Pacific County couple wins Washington Tree Farmer of the Year

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When some people think of forestry of Washington they think about large timber companies, but in fact small forest landowners are a critical and overlooked part of the industry. Nonindustrial private forest landowners make up about 19 percent of forestland in the state. The smallest of this class, the family operations, can own anywhere from one to 3,000 acres. Many … Read More

Vaagen Brothers becomes national model for collaboration

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Vaagen Brothers Lumber is located in the small town of Colville in Northeast Washington, but its profile in the forestry industry now reaches far and wide. Vaagen Brothers was instrumental in spurring a spirit of collaboration between parties that don’t always get along, both timber companies and environmental groups, along with federal, state and local leaders. Vaagen helped bring all … Read More

Washington State Senate honors Billy Frank Jr.

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The legacy of Billy Frank Jr. endures. The environmental, tribal and civil rights leader, truly a giant in U.S. and Washington state history, died in May 2014 at the age of 83. But he won’t soon be forgotten. Just in the last couple months, a Salmon Totem Pole was built in his honor on the Nisqually reservation, near Olympia. He … Read More

Lands Commissioner makes push for Wash. forest thinning

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Peter Goldmark isn’t happy with the state of affairs when it comes to Washington wildfire funding. The state Public Lands Commissioner requested from the Legislature $20 million over two years to thin forests and other wildfire protection, but so far, state lawmakers are balking. The House proposed biennial budget includes just $5 million for forest thinning, while the Senate budget … Read More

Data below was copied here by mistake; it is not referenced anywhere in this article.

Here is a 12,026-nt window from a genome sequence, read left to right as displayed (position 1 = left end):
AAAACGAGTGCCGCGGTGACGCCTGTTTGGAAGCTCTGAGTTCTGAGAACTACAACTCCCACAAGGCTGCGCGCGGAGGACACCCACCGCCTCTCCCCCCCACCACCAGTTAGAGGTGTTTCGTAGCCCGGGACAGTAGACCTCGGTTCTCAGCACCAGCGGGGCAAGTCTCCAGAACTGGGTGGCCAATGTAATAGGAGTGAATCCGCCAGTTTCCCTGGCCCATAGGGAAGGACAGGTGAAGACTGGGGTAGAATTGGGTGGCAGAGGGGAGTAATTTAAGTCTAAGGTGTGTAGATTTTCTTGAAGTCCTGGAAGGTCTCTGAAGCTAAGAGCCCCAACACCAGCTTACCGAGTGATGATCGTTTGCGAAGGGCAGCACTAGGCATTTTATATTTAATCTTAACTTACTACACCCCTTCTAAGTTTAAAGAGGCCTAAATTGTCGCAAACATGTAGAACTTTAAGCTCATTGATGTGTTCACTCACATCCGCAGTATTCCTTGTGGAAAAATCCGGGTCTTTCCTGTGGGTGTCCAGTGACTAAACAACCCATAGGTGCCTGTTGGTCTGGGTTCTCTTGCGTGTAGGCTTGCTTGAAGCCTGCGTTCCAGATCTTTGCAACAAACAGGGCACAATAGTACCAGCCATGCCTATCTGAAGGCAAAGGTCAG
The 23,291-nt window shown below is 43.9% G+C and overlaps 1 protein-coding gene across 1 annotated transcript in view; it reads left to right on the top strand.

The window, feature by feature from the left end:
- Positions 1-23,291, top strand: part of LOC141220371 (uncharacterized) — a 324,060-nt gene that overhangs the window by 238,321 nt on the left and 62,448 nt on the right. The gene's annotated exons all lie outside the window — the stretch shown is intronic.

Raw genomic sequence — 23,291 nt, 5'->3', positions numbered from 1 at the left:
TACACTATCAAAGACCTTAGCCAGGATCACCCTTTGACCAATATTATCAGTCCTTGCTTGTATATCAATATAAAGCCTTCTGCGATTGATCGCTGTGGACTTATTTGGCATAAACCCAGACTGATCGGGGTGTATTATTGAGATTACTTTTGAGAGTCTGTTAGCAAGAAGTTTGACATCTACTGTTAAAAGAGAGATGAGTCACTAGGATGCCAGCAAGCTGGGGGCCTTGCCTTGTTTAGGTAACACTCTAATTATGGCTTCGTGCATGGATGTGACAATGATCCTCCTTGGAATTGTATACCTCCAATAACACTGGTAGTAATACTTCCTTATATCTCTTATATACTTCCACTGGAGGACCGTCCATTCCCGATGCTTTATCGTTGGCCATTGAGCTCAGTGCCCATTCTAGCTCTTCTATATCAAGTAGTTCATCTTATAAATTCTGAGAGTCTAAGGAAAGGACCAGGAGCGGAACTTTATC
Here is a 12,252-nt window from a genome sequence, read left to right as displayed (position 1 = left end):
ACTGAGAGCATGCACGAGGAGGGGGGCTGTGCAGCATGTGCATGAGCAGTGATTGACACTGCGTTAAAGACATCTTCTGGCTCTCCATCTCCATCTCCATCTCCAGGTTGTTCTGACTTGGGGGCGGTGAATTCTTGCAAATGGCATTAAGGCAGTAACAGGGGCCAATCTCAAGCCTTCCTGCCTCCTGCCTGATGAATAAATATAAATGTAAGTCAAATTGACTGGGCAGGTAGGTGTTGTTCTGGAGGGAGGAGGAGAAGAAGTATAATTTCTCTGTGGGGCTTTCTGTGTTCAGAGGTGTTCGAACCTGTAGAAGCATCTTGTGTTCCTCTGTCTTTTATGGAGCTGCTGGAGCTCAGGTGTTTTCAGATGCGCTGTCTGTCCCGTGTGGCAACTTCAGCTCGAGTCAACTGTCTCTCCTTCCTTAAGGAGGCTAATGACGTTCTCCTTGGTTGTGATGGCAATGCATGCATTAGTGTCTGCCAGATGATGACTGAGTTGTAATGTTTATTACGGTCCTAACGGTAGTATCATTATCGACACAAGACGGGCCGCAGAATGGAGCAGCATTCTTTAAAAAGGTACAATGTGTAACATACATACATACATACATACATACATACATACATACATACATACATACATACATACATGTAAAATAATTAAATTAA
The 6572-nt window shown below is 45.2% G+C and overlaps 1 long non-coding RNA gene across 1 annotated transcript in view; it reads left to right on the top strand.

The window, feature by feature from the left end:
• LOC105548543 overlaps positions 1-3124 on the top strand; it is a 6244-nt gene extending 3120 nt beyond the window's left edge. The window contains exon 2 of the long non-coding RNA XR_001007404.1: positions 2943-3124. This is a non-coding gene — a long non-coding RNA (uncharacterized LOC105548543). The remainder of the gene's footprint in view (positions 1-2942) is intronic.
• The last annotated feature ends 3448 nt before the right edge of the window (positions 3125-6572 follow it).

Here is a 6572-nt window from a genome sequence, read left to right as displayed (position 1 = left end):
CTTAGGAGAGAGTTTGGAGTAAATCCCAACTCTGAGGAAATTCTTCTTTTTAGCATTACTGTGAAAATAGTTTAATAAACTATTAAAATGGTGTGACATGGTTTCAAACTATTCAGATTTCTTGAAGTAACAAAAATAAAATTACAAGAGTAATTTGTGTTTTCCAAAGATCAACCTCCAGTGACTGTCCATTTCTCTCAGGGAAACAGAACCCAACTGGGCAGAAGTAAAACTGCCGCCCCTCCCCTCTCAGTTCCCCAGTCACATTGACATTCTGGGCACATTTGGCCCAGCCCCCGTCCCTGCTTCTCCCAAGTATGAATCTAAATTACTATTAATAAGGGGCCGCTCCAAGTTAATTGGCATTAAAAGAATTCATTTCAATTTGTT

Federal timber changes could include spotted owl uplisting

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The U.S. Forest Service is planning to essentially throw out the Northwest Forest Plan after 21 years. As we noted earlier this year, the tide seems to be turning (ever so slowly) among even some Democrats that the federal timber harvest is woefully inadequate to support rural communities. Once the changes are complete, the Northwest Forest Plan, the source of … Read More

Reforestation is fundamental to sustainable forestry

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In pure numbers, forestry in Washington produces far more trees than it harvests – for every tree harvested, three are planted in its place. Private forest landowners are more aggressive in reforestation than the 3-year time frame that state law requires, replanting trees in 12-18 months before wild plants can swoop in. Reforestation doesn’t get mentioned much by those who … Read More

Tall wood buildings spread around the world

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CNN this week covered the trend of tall, modern wood buildings being constructed in countries around the world. As so many countries, cities, architects and developers are discovering, tall buildings can now be built with a type of wood called cross-laminated timber (CLT) that is much more efficient, attractive and environmentally friendly than concrete or steel. Quoted in the CNN … Read More

Oso remembers one-year anniversary of fatal landslide

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Sunday, March 22 marks the one-year anniversary of the Oso, Wash., landslide that killed 43 people and had a severe impact on several Snohomish County communities, including Darrington, Arlington and Oso itself. The communities will honor the anniversary with a series of events and remembrances this weekend. The focus is on healing, but according to local leaders, true recuperation will … Read More

Warm, dry winter could lead to bad wildfire season in Northwest

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The relatively balmy winter in the Northwest may have made it comfortable to be outside, but it’s done no favors for this year’s wildfire season. The warmer, drier conditions have already led in the past week to a 100-acre fire in Eastern Oregon and a 150-acre fire south of Spokane. The Eastern Washington fire in particular, as well as smaller … Read More

Debate gets heated over timber lawsuits

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Lawsuits are a difficult subject in forestry. Some environmental groups see lawsuits as a necessary method, while timber leaders grow frustrated with how the legal challenges slow down what is already a relatively paltry federal timber harvest. The debate is especially heated in Montana right now, but lawsuits over timber harvests have also been reported twice (here and here) just … Read More